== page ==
Pastor Robert Martin, Jr., of Denver’s Zion Temple Pentecostal Church exits his church on July 17, 2020 in Denver. (Andy Colwell, Special to The Colorado Sun)

The Denver metro area is religiously diverse and it’s becoming increasingly so.

A new study by the Public Religion Research Institute – called the 2020 Census on American Religion – found that “religious diversity scores” for Adams, Arapahoe, Douglas, and Jefferson counties in 2020 were all above average when compared to the rest of the U.S.

The array of religious identities in the state — where one religious subset doesn’t represent more than half of the population — doesn’t surprise Carl Raschke, professor of religious studies at the University of Denver.

“Historically, Colorado has been a place for religious freedom and religious experimentation,” Raschke said. “Colorado is a lot harder place than other parts of the country to figure out or get an actual profile out of.”

In making sense of the new PRRI data, Raschke and other experts explained that some religious groups maintain large numbers and influence because they have been around for a while. However, the Denver metro area religious landscape continues to shift in noticeable ways because a lot of people migrate to the area, both from within and outside the U.S.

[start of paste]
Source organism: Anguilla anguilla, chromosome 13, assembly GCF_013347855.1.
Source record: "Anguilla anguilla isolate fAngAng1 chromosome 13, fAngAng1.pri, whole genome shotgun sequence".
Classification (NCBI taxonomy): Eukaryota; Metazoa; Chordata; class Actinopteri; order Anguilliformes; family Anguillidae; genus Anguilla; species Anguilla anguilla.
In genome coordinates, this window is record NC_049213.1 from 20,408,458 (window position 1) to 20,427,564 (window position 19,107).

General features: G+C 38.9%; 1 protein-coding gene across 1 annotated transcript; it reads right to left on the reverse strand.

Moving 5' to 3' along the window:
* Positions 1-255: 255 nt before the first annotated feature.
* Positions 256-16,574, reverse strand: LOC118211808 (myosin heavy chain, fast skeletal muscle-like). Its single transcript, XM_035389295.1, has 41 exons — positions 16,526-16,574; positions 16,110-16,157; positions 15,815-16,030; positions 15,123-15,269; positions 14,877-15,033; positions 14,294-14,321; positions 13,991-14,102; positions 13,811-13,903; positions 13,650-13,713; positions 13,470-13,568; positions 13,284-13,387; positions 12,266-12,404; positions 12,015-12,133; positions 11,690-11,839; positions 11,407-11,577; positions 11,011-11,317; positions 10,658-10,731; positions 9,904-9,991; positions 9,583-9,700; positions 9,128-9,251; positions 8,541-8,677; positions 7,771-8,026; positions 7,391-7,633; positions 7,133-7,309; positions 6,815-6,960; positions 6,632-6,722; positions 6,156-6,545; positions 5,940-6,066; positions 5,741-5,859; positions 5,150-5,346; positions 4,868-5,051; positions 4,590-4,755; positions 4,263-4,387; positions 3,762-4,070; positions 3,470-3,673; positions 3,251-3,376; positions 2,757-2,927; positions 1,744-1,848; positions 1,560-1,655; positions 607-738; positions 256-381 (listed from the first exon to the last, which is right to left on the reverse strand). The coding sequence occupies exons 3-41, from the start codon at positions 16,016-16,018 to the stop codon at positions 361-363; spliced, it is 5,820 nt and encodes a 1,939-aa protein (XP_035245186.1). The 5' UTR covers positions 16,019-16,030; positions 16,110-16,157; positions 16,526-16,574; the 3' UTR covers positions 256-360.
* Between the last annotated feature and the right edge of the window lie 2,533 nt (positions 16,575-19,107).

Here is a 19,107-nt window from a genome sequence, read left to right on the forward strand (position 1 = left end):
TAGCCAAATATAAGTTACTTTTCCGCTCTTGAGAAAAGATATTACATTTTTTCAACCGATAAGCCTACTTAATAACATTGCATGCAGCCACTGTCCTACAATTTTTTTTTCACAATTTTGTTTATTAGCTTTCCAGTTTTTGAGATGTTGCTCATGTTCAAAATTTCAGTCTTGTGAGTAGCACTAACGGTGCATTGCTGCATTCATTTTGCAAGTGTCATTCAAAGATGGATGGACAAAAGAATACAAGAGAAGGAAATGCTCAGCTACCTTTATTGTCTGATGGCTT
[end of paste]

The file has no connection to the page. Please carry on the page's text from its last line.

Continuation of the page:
Averaging data for Arapahoe, Adams, Douglas and Jefferson counties, white evangelical Christians represent 16% of the population, 8% are Hispanic Catholic, 1% are Muslim, 2% are Jewish, and 31% are religiously unaffiliated.

Across the U.S., the average for white evangelical Christians is 14%, while 8% are Hispanic Catholic, 1% are Muslim, 1% are Jewish, and 23% are religiously unaffiliated.

The county-level data is from a PRRI survey that collected hundreds of thousands of responses from adults across the country between 2013 to 2019.

Tracing similar data from previous years is difficult, given that the county-level data in the 2020 Census on American Religion is the first of its kind.

Anecdotally, Rashcke said some of the fastest-growing religious affiliations in the metro area are Muslims, Hindus, and religiously unaffiliated, also called “nones.” There are a few reasons for that.

First, Raschke said, “what’s happening in Denver is pretty much following religious and demographic trends nationwide.” What’s happening in the U.S., such as the dramatic rise of the nones, is happening here.

However, certain migration patterns also uniquely affect the Denver area’s religious makeup.